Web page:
The Pain Quotidian.
HQHQ, Portland, Oregon
January 9 — February 1 2015
Ex: Andrea Crespo, Santiago Leyba, Carlos Reyes, Chloe Seibert, Flannery Silva, Eric Veit, Andrew Norman Wilson
Pub: Felix Bernstein, Allison Brainard, Anne Boyer, Francesca Capone + Kristen Mueller, Ian Hatcher, Gil Lawson, Wendy Lotterman, Trisha Low
Named for a specific Le Pain Quotidien in New York: a little hut on a traffic island at 14th Street, where one big avenue forks in two. It greets subway riders on their way to the Kiehl’s store, the Chelsea galleries, and the waterfront. On still winter days it emits the smells of its bread. Some smells float down to the new Whitney building, and others waft all the way up to the defunct women’s prison. But they all start at the Le Pain, where customers compact into a wool-lined wreath so that each may eat their daily bread.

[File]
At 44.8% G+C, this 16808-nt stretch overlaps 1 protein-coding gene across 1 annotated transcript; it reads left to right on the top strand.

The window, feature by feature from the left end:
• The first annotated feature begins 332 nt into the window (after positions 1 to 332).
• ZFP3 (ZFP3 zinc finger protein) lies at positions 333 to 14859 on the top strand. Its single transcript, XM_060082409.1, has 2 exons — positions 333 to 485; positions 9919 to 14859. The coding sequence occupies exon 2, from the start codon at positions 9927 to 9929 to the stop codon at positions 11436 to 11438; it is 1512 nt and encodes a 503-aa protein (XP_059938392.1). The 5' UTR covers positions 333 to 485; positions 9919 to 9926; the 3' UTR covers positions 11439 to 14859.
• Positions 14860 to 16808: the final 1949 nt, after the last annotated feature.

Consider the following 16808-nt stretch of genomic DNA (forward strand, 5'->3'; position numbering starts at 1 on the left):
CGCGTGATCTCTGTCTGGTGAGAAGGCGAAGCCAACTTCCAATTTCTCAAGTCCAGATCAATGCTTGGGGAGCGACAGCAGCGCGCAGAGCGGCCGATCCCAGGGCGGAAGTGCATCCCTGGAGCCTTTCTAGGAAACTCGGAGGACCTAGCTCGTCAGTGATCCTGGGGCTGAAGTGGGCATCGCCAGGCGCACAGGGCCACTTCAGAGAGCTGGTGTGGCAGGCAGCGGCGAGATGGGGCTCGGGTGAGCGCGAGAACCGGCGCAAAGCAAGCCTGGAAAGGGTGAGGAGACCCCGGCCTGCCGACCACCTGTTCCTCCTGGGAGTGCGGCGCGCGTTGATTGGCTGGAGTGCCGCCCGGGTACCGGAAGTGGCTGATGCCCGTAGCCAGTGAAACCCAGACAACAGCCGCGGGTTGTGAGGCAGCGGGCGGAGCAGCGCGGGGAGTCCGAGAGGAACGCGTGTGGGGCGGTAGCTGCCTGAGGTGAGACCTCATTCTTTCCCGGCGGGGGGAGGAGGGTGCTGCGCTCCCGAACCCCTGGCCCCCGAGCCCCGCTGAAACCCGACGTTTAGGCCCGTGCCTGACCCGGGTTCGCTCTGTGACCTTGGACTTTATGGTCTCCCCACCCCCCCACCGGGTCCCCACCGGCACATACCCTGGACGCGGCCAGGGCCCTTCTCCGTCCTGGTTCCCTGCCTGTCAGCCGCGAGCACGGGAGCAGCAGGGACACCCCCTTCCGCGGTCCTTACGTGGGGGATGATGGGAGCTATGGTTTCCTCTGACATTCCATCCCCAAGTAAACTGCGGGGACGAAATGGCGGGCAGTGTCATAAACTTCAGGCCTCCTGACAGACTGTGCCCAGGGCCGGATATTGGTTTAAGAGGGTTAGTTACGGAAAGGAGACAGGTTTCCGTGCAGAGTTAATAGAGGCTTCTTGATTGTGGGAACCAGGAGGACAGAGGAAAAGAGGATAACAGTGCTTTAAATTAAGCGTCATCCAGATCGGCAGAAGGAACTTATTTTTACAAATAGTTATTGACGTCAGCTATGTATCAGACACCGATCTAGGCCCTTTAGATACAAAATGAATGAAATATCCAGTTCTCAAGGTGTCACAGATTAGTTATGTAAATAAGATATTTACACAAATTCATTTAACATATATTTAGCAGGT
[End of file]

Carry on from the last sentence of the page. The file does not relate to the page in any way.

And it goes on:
Once, I saw THE ANGRIEST DOG IN THE WORLD here. He was splayed out, staring toward but not at the Le Pain. I know his work. “He does not eat, he does not sleep, he can barely growl ... Bound so tightly with tension and anger, he approaches a state of rigor mortis.” I didn’t approach him. The morning rush left him a perimeter as they came and went, and all the while he was as he had always been: seething.
That damn dog. What you can’t quite see in his comics, but which you can in the flesh, is that his stasis is so vibratory. It’s steaming off of him. He’s a vessel for a pain that’s not occasional but the insistent solute in which he steeps. He’s opaque, sure, but sometimes that’s right. Struck dumb so deep that the source can’t be spoken. And what we have left to grasp, then, are inscrutable signals leaking through a mute material valve.
In the show in Portland, one could expect:
A shell, a tea, an aluminum backpack, popcorn prints, trans-cinnamaldehyde (C9H8O), ballet barres, some linens and grommets, clipboards, DSM-V fan art, a smoke bomb fantasy, a curling match, a fabric lid and a concrete spill.